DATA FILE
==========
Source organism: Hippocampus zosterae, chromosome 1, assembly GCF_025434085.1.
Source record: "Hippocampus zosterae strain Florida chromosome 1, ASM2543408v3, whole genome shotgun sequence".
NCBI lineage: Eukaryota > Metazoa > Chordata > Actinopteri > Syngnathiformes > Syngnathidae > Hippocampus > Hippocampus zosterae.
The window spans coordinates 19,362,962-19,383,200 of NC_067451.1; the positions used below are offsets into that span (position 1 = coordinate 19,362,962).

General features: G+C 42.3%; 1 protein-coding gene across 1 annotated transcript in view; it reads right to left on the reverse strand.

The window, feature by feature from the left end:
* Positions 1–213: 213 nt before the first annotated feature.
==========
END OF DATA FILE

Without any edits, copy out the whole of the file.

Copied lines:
Source organism: Hippocampus zosterae, chromosome 1, assembly GCF_025434085.1.
Source record: "Hippocampus zosterae strain Florida chromosome 1, ASM2543408v3, whole genome shotgun sequence".
NCBI lineage: Eukaryota > Metazoa > Chordata > Actinopteri > Syngnathiformes > Syngnathidae > Hippocampus > Hippocampus zosterae.
The window spans coordinates 19,362,962-19,383,200 of NC_067451.1; the positions used below are offsets into that span (position 1 = coordinate 19,362,962).

General features: G+C 42.3%; 1 protein-coding gene across 1 annotated transcript in view; it reads right to left on the reverse strand.

The window, feature by feature from the left end:
* Positions 1–213: 213 nt before the first annotated feature.